BAP and KBP agree to work together to combat cybercrime.
Since the pandemic began to comply with movement limitations designed to help manage coronavirus disease 2019 (Covid-19) infections, cybercrime has surged to more than PHP1 billion this year as more individuals turn to digital financial transactions.
In a virtual briefing on Wednesday, Ramon Jocson, vice head of the Bankers Association of the Philippines’ (BAP) cybersecurity committee, said the number of over PHP1 billion in losses from frauds and unauthorized withdrawals is an estimate based on BAP members’ reports alone.
“In terms of volume, we think it has probably gone up maybe three times as opposed to 2019,” said Jocson, who is also the executive vice president and chief operating officer of the Bank of the Philippine Islands.
He claims that the actual amounts are higher because BAP estimates are based on reports given by member banks and do not include information from other financial organizations.
He blamed the rise in cybercrime on the increased usage of digital financial transactions, which he said gave criminals more opportunities.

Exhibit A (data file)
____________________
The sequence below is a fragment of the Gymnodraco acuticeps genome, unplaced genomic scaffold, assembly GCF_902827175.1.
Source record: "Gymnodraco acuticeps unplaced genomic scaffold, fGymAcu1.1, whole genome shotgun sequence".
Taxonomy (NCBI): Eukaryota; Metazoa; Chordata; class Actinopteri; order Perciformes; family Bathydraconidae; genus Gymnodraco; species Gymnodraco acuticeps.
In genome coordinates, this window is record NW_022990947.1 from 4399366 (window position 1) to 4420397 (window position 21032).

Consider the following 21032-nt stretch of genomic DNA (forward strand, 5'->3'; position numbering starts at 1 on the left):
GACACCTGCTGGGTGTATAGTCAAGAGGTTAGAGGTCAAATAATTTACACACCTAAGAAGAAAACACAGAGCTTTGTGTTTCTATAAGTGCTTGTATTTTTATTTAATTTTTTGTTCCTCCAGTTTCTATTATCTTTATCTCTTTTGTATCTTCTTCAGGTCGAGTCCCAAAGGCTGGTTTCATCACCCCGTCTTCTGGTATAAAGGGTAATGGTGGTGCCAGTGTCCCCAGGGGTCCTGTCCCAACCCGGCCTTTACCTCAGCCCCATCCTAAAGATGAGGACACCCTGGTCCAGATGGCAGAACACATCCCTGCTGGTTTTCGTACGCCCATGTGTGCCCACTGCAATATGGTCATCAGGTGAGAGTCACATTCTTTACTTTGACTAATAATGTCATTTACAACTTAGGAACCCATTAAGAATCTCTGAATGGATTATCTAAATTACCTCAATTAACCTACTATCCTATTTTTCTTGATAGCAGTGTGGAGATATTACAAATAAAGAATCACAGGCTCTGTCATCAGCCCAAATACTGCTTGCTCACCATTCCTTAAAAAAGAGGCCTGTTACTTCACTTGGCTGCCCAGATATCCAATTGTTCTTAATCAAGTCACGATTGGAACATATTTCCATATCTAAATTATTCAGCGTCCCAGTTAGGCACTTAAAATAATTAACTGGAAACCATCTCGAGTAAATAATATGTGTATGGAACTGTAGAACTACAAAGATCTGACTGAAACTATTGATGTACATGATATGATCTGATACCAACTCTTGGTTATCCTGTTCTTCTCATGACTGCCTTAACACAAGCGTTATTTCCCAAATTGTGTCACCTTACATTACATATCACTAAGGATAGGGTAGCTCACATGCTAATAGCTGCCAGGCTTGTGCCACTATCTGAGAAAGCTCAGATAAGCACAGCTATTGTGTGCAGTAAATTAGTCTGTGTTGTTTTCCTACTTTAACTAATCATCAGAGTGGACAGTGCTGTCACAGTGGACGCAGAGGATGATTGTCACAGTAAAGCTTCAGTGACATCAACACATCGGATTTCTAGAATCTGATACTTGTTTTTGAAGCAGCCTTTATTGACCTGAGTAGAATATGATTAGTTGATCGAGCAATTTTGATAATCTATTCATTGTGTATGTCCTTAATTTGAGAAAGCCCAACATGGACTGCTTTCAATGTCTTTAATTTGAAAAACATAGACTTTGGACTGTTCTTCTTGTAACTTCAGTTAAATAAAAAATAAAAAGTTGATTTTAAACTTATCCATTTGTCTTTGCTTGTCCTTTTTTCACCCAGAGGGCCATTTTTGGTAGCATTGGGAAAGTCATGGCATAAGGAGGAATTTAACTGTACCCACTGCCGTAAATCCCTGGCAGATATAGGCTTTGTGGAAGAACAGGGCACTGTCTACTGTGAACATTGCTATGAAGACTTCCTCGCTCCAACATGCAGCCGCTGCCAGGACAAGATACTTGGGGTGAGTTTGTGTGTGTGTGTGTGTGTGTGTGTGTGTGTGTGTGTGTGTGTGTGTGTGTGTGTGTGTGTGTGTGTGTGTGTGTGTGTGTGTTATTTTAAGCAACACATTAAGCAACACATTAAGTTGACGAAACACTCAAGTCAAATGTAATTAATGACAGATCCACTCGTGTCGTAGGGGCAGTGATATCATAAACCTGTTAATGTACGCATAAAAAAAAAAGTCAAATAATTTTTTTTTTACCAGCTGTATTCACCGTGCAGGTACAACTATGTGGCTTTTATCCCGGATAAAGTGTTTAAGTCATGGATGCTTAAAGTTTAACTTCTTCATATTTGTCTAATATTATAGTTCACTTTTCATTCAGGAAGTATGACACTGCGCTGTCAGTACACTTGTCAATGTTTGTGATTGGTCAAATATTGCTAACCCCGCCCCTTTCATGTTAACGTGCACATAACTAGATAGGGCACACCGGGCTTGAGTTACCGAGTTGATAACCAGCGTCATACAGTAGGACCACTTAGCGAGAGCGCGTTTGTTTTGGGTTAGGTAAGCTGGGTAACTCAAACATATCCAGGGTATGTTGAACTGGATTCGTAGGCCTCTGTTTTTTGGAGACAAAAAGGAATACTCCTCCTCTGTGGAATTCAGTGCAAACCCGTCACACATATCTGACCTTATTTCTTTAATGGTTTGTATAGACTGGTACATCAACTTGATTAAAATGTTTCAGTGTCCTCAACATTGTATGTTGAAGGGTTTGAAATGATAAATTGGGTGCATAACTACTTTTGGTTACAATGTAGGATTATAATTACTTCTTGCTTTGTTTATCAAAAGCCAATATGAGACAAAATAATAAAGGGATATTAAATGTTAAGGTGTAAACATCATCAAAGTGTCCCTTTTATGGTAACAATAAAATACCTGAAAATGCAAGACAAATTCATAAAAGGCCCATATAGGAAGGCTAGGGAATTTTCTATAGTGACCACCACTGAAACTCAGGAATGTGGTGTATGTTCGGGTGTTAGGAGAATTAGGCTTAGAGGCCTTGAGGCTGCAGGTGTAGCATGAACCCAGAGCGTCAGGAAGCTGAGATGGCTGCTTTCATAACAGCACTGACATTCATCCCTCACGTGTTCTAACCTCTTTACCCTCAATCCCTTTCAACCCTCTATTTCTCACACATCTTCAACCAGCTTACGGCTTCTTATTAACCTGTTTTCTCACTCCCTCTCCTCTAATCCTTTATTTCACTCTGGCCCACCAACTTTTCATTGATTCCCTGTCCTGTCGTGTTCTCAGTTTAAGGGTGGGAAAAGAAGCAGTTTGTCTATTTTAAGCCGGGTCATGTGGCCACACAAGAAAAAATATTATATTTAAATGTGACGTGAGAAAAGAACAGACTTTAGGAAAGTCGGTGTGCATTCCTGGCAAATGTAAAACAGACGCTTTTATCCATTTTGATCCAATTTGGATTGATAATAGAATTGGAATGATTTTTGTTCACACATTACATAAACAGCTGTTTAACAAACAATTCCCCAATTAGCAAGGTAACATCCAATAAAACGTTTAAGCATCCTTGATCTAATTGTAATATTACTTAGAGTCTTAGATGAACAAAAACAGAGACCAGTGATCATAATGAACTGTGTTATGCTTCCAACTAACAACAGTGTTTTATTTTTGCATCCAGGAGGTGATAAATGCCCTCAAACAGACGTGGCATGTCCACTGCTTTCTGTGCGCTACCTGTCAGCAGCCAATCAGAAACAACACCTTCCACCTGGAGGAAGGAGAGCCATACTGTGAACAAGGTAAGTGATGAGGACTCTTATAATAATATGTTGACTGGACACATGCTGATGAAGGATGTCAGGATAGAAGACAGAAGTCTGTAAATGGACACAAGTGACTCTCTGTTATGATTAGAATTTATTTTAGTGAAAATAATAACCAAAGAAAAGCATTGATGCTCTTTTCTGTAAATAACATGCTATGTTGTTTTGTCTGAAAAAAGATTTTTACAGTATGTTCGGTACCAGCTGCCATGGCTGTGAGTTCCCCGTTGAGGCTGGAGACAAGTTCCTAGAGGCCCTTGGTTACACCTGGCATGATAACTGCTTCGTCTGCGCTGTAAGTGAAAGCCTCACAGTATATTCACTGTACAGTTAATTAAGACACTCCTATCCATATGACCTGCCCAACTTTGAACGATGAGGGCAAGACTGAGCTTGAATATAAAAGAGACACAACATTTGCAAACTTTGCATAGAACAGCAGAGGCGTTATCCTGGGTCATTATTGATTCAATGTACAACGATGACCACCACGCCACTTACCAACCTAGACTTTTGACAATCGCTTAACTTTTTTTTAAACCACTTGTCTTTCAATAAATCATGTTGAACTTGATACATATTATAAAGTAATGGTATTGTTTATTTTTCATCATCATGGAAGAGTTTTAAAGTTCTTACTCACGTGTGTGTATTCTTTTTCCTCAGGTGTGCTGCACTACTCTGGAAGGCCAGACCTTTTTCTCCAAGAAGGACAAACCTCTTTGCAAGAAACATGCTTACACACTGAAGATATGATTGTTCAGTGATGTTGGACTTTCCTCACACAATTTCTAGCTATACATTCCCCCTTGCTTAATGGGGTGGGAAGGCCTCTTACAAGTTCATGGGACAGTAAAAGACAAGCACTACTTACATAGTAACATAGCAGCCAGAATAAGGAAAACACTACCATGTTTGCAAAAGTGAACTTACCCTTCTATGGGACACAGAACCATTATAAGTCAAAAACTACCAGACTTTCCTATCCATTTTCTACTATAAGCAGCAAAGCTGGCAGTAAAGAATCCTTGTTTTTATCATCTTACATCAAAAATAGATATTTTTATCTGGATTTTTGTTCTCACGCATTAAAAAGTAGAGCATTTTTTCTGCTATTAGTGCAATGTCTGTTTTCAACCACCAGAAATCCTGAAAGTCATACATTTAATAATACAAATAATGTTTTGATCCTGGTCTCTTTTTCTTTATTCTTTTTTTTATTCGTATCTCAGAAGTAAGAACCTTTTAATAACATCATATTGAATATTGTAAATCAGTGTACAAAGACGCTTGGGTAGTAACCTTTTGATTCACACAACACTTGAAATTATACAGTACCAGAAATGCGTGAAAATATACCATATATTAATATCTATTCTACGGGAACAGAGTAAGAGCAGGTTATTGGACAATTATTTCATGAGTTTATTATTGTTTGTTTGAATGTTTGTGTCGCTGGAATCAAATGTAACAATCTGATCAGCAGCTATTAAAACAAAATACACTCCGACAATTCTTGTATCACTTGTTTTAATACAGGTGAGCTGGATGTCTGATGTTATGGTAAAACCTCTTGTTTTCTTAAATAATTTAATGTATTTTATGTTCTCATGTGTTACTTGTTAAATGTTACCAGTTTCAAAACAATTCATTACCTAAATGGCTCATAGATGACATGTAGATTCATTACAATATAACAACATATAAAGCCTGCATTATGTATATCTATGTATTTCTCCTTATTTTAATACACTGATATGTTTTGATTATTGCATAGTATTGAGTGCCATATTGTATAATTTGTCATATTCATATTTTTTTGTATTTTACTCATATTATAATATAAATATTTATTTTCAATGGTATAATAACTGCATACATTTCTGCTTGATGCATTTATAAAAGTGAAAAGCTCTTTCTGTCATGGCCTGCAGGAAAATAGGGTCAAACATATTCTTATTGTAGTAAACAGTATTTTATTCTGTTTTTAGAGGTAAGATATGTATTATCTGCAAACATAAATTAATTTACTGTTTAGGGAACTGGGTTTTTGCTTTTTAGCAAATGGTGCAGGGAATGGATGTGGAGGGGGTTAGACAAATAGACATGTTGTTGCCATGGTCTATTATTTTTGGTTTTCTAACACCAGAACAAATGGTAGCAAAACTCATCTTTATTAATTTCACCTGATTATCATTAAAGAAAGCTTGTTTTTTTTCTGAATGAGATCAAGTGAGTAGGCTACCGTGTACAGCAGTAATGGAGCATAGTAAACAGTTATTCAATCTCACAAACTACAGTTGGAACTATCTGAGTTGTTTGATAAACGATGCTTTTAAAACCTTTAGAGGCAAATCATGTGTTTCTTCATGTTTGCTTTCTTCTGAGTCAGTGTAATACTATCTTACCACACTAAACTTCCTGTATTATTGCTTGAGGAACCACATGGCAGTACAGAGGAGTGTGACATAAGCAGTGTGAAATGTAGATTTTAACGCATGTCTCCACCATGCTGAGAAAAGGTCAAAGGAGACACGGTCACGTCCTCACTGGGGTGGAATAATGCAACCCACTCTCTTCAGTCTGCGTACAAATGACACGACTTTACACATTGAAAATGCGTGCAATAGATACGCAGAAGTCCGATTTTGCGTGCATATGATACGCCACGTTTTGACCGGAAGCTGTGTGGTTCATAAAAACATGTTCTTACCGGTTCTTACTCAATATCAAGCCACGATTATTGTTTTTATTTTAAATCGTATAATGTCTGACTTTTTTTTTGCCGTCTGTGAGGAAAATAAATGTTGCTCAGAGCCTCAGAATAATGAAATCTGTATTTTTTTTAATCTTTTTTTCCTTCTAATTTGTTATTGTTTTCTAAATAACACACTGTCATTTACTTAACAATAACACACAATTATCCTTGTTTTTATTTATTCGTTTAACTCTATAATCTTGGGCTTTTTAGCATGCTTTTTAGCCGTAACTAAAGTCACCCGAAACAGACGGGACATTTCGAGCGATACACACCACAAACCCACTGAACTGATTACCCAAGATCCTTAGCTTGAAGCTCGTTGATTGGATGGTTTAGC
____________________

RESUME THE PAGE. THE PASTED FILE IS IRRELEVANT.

On Wednesday, BAP and the Kapisanan ng mga Brodkaster ng Pilipinas (KBP) inked a memorandum of understanding for “Cybersecurity X,” a cooperative cybersecurity awareness initiative.
During the same event, Wick Veloso, president of the BAP and president and CEO of the Philippine National Bank, said that current cybercrime laws “should probably be used and understood more by having the ability to put someone behind bars and to chase those cyber criminals and be able to set the example.”
“And when we see how they try to avoid being prosecuted as cybercrime progresses and new laws are needed,” he continued, “then is the time that we are going to confront this.”
The BAP and KBP partnership’s ultimate goal, he said, is to give every Filipino who is a victim of cybercrime the ability to report the crime to the police, who will then be able to apprehend the criminals.